What was the Bubonic Plague?

An epidemic of bubonic plague swept through Europe in the middle of the fourteenth century and killed every person in some villages and up to one third of the population of some countries. It took almost a century for Europe to recover economically and socially from the aptly named black death. The epidemic began in the far east of Asia, and plague is still present in many third-world Asian and African countries.

A bacterium called Yersinia pestis is responsible for bubonic plague. It normally infects rats, and passes from one rat to another in fleas. If a flea carrying the bacteria bites a human, that person will develop the disease. The infected patient will develop large, pus-filled glands (buboes) in the neck, groin and armpit. This is accompanied by a high fever, severe muscle pain, headache, rapid heart rate, profound tiredness and a coma. The infection may spread to the blood and cause black spots (bruises... thus the 'black death') under the skin. A plague pneumonia or meningitis may develop, and almost invariably these complications are fatal without excellent medical care. The diagnosis can be confirmed by special blood tests and cultures from the discharging glands.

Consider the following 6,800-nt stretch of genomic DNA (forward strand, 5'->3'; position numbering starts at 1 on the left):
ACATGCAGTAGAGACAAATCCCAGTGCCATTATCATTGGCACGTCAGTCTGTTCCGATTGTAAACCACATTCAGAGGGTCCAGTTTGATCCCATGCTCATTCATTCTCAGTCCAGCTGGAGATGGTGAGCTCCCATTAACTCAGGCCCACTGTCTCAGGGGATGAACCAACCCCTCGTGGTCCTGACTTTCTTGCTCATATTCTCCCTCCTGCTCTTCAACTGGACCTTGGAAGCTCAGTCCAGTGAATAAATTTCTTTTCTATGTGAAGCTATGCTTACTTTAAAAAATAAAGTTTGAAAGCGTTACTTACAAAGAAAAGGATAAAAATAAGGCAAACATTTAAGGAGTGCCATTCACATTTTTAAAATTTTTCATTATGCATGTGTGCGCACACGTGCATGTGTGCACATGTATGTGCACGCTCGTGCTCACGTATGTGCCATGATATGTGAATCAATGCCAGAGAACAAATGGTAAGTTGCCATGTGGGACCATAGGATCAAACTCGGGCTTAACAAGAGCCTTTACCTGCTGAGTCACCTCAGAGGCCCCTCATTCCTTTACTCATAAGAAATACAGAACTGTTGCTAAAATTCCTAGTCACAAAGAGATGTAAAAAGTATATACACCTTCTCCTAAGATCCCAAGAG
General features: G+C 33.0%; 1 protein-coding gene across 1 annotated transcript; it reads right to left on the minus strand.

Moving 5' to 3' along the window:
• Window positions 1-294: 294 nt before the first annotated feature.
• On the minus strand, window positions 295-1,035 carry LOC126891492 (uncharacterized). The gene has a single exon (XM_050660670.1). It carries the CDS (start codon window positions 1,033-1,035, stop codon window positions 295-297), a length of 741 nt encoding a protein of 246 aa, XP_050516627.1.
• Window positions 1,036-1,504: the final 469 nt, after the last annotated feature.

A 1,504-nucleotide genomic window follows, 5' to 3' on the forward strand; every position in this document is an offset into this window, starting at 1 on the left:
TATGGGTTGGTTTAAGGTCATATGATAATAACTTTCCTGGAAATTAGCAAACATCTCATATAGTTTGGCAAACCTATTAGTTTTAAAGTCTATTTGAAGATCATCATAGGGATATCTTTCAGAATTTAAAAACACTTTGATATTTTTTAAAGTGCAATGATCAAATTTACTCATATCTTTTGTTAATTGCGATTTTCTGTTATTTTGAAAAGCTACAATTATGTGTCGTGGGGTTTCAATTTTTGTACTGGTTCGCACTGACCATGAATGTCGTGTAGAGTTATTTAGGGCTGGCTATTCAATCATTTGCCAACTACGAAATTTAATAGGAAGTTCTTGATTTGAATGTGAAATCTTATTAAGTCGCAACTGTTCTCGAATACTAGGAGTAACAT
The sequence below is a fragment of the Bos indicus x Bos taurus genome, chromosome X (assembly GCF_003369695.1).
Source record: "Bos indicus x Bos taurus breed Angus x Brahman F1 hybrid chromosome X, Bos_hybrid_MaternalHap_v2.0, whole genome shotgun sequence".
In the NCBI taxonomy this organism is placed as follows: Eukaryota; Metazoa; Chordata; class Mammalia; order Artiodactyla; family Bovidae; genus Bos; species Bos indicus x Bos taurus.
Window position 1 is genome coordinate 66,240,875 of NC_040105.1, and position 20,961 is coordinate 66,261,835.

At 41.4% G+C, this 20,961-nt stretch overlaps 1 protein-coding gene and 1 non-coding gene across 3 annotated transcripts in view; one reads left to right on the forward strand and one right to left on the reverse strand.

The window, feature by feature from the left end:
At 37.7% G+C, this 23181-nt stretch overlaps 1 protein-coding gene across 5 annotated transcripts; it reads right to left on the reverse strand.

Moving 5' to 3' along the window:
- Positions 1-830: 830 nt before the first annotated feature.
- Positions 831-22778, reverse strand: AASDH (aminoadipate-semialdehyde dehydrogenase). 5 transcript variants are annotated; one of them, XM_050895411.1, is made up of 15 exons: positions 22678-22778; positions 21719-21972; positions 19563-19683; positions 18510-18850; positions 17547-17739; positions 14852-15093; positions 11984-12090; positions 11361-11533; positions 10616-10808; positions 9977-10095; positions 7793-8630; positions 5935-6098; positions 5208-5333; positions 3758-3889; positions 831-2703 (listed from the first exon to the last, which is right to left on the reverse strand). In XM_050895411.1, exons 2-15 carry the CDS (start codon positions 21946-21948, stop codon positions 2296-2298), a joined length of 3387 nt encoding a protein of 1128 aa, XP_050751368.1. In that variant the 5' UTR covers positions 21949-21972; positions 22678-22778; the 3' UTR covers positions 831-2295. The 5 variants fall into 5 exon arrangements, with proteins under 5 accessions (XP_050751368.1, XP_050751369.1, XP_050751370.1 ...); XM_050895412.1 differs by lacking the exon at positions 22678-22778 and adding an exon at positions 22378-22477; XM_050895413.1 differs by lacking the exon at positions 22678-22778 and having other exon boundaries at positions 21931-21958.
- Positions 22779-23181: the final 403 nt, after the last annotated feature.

Treatment involves isolation in hospital, antibiotics and intravenous drip feeding.

In good hospitals, virtually all patients will recover, but untreated the mortality rate can exceed 50%, and death may occur within a few hours of onset in those who are already malnourished or in poor health.

A plague vaccine is available to give partial protection to travelers and residents in areas where the disease is endemic. Tetracycline tablets can be taken on a daily basis to give good protection against the infection.

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